Sunday, October 2, 2011

Dengue Outbreak in Pakistan

Over the course of the last two months, Pakistan has been experiencing a worsening outbreak of dengue. Though the disease is endemic to the region, the number of cases in the last two months has already exceeded the total number of cases reported last year according to CNN. For now, the majority of the cases have been centralized in the metropolis of Lahore, which is in the East and near the border with India. This makes sense as the mosquito that carries dengue thrives in urban and suburban areas where stagnant water sources, such as used tires, are abundant, according to the WHO.

Dengue fever can carry a large risk of death if it develops into its more severe form, Dengue Haemorrhagic Fever(DHF) which has a mortality of 20% when left untreated. Fortunately, proper care by doctors experienced in the nature of DHF and its mechanism of mortality, circulatory failure and severely low blood pressure, can lower that rate to 1%. That said, the ability to treat patients is obviously reduced in a less-developed and potentially unstable country such as Pakistan, which may be exacerbated by the recent, devastating flooding in the Southeast. On top of this, there is no specific, anti-viral treatment for dengue, and no vaccine has been deployed in the field. For now, governments seeking preventive measures are forced to focus on containing the mosquito vector of the disease with mass fumigations, as seen in the article, and measures to reduce the amount of standing water in the city. Still, the WHO reports that containment of dengue requires large, community-based efforts to treat, cover, or remove any sources of standing water and that large fumigation efforts must be carefully monitored to ensure effectiveness.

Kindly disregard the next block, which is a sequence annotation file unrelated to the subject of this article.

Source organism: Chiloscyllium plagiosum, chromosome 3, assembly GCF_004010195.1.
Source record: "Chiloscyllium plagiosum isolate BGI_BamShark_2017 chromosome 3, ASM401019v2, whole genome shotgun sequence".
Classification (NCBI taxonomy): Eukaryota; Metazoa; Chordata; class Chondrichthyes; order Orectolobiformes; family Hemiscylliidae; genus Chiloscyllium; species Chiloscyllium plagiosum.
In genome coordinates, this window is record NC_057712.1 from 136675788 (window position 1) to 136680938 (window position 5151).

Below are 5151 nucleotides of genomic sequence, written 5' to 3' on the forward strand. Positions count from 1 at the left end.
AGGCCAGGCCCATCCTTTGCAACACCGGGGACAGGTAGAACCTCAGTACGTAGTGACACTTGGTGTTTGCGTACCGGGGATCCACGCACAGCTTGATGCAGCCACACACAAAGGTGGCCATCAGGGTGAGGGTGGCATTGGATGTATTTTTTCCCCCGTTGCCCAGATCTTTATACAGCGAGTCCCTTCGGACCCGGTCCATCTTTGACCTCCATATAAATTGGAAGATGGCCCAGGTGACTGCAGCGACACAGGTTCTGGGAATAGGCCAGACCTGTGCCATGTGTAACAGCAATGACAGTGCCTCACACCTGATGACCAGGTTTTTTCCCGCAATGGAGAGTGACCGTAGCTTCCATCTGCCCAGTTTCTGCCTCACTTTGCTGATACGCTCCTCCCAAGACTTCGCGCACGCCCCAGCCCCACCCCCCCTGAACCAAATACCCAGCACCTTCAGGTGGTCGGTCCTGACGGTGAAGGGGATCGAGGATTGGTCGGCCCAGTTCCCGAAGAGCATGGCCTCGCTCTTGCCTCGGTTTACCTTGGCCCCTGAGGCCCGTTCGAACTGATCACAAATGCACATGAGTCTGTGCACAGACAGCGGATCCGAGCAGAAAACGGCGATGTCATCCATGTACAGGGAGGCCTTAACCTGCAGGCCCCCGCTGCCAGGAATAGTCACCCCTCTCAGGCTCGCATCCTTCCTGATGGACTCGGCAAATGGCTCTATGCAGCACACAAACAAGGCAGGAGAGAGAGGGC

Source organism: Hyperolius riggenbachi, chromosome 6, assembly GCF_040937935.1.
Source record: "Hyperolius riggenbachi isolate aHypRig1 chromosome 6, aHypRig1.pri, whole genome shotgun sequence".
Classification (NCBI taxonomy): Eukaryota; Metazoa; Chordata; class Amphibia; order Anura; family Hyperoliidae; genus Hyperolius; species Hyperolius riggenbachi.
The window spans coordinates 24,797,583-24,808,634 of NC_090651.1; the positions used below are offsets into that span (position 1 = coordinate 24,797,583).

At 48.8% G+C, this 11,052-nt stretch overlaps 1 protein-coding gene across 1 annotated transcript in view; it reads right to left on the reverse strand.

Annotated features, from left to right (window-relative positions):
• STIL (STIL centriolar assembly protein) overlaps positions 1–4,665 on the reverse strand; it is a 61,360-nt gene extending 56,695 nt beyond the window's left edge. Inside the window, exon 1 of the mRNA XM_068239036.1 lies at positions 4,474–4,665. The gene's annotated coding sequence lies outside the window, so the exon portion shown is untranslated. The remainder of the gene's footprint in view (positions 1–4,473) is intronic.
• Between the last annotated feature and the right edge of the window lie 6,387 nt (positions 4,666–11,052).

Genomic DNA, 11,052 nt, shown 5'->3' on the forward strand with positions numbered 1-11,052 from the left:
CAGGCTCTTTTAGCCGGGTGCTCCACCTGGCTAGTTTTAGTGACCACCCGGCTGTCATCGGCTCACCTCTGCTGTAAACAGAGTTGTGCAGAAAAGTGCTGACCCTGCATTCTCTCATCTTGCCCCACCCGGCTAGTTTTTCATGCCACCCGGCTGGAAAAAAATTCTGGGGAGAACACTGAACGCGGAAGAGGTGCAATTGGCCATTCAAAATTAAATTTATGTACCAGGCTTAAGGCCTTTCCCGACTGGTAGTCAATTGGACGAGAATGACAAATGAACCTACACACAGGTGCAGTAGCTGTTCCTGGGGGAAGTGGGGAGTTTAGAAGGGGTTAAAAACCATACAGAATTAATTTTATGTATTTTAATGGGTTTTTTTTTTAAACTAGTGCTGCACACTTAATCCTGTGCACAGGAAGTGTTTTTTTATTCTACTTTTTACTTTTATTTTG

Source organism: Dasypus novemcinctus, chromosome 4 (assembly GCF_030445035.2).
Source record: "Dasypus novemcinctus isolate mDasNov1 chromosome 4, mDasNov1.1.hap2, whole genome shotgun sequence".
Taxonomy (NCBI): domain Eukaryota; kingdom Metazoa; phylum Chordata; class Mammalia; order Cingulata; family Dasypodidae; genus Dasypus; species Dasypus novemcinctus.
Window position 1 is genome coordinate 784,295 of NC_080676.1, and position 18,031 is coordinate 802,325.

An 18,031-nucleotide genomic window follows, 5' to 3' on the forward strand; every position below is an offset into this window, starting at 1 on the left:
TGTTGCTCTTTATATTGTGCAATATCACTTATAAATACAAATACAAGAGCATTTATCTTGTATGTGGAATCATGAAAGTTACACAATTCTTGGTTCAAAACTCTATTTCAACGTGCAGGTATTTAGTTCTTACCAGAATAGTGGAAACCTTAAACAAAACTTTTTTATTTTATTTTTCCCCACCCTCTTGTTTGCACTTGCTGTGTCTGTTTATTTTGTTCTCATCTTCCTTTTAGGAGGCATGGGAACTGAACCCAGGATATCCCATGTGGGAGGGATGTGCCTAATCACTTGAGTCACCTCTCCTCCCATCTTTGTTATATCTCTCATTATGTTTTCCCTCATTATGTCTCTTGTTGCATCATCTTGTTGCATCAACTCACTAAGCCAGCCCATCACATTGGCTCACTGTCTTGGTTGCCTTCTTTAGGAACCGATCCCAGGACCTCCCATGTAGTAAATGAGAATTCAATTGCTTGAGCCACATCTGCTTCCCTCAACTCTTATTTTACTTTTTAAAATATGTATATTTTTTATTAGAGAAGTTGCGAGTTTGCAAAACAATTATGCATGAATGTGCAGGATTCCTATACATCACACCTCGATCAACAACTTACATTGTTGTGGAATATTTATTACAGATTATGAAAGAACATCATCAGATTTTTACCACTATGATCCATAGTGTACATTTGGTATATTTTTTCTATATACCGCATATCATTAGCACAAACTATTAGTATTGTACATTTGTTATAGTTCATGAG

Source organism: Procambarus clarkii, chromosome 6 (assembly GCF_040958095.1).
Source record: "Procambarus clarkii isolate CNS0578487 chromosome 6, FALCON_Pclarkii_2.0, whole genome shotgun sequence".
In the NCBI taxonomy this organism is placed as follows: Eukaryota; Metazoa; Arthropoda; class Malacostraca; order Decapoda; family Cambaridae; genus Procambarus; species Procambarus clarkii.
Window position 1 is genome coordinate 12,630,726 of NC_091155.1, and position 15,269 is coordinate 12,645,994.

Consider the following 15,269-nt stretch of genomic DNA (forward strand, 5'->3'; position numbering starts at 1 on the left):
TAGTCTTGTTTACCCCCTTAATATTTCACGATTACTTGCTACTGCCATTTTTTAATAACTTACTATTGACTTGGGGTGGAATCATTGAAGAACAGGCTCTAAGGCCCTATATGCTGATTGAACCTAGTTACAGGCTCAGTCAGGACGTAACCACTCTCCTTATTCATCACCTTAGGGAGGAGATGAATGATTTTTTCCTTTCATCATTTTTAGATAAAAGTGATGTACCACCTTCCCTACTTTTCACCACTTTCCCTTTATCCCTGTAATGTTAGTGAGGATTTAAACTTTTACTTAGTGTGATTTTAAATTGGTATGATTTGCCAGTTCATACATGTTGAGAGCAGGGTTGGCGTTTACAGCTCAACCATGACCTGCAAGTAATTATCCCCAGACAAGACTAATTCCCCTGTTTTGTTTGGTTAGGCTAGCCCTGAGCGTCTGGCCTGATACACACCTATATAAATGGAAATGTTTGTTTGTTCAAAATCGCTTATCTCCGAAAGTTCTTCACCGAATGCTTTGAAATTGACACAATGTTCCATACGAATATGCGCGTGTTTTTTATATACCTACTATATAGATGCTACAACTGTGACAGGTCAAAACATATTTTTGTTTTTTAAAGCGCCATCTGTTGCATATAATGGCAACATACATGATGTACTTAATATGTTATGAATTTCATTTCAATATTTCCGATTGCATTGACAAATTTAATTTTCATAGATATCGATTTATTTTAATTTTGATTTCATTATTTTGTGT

That being said, the Dengue outbreak in Pakistan has received attention primarily due to its high concentration and relative severity compared to the norm. The WHO estimates that over 50 million people are affected by the disease in over 100 endemic countries, the majority of which are in Southeast Asia and Latin America. Because of this, dengue represents an interesting target for novel treatments, but it also poses a difficult challenge due to its variant nature. Dengue fever can be caused by four different, closely related viruses that are difficult to model in the lab. Still, further research can only do so much, and even if a vaccine were discovered, the threat of further outbreaks can only be eliminated by massive improvements in hygiene and civic regulation throughout the third world, a feature that is common to many diseases that still plague us.

CNN Article about Outbreak

WHO Page on Dengue

-Zachary Herrera

No comments: